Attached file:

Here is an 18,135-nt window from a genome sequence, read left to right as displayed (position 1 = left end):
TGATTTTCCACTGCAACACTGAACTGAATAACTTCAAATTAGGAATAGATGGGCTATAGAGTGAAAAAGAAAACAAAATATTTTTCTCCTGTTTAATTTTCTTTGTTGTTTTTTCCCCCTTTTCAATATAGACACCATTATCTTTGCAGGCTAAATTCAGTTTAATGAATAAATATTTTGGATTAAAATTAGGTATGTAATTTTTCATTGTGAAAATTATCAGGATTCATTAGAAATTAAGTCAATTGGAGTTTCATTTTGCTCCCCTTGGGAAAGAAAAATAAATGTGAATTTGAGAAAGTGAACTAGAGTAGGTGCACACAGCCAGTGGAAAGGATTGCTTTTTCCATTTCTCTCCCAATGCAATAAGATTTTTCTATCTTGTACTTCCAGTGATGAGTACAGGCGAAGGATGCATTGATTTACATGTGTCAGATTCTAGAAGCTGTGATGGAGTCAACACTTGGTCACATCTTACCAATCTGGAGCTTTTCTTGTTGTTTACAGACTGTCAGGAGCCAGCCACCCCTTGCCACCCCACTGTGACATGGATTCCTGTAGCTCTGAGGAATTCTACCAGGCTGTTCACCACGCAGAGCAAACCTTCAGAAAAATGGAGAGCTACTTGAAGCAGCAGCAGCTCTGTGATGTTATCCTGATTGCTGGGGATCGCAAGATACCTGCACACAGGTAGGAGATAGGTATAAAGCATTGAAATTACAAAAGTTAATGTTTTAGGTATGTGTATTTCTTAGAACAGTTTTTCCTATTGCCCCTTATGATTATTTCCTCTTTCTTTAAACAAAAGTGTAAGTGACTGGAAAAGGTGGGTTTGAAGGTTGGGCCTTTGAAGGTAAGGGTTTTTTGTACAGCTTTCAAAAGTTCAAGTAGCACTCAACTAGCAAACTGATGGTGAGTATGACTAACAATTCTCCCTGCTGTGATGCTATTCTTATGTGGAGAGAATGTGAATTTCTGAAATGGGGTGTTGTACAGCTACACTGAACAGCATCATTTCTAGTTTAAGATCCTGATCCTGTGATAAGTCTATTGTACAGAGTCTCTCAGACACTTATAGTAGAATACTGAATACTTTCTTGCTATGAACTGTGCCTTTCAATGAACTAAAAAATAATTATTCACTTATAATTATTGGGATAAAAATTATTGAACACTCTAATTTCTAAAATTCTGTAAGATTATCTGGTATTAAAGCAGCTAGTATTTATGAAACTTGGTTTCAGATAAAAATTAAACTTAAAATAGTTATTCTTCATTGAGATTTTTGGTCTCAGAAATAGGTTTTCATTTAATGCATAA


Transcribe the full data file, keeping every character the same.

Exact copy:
Here is an 18,135-nt window from a genome sequence, read left to right as displayed (position 1 = left end):
TGATTTTCCACTGCAACACTGAACTGAATAACTTCAAATTAGGAATAGATGGGCTATAGAGTGAAAAAGAAAACAAAATATTTTTCTCCTGTTTAATTTTCTTTGTTGTTTTTTCCCCCTTTTCAATATAGACACCATTATCTTTGCAGGCTAAATTCAGTTTAATGAATAAATATTTTGGATTAAAATTAGGTATGTAATTTTTCATTGTGAAAATTATCAGGATTCATTAGAAATTAAGTCAATTGGAGTTTCATTTTGCTCCCCTTGGGAAAGAAAAATAAATGTGAATTTGAGAAAGTGAACTAGAGTAGGTGCACACAGCCAGTGGAAAGGATTGCTTTTTCCATTTCTCTCCCAATGCAATAAGATTTTTCTATCTTGTACTTCCAGTGATGAGTACAGGCGAAGGATGCATTGATTTACATGTGTCAGATTCTAGAAGCTGTGATGGAGTCAACACTTGGTCACATCTTACCAATCTGGAGCTTTTCTTGTTGTTTACAGACTGTCAGGAGCCAGCCACCCCTTGCCACCCCACTGTGACATGGATTCCTGTAGCTCTGAGGAATTCTACCAGGCTGTTCACCACGCAGAGCAAACCTTCAGAAAAATGGAGAGCTACTTGAAGCAGCAGCAGCTCTGTGATGTTATCCTGATTGCTGGGGATCGCAAGATACCTGCACACAGGTAGGAGATAGGTATAAAGCATTGAAATTACAAAAGTTAATGTTTTAGGTATGTGTATTTCTTAGAACAGTTTTTCCTATTGCCCCTTATGATTATTTCCTCTTTCTTTAAACAAAAGTGTAAGTGACTGGAAAAGGTGGGTTTGAAGGTTGGGCCTTTGAAGGTAAGGGTTTTTTGTACAGCTTTCAAAAGTTCAAGTAGCACTCAACTAGCAAACTGATGGTGAGTATGACTAACAATTCTCCCTGCTGTGATGCTATTCTTATGTGGAGAGAATGTGAATTTCTGAAATGGGGTGTTGTACAGCTACACTGAACAGCATCATTTCTAGTTTAAGATCCTGATCCTGTGATAAGTCTATTGTACAGAGTCTCTCAGACACTTATAGTAGAATACTGAATACTTTCTTGCTATGAACTGTGCCTTTCAATGAACTAAAAAATAATTATTCACTTATAATTATTGGGATAAAAATTATTGAACACTCTAATTTCTAAAATTCTGTAAGATTATCTGGTATTAAAGCAGCTAGTATTTATGAAACTTGGTTTCAGATAAAAATTAAACTTAAAATAGTTATTCTTCATTGAGATTTTTGGTCTCAGAAATAGGTTTTCATTTAATGCATAA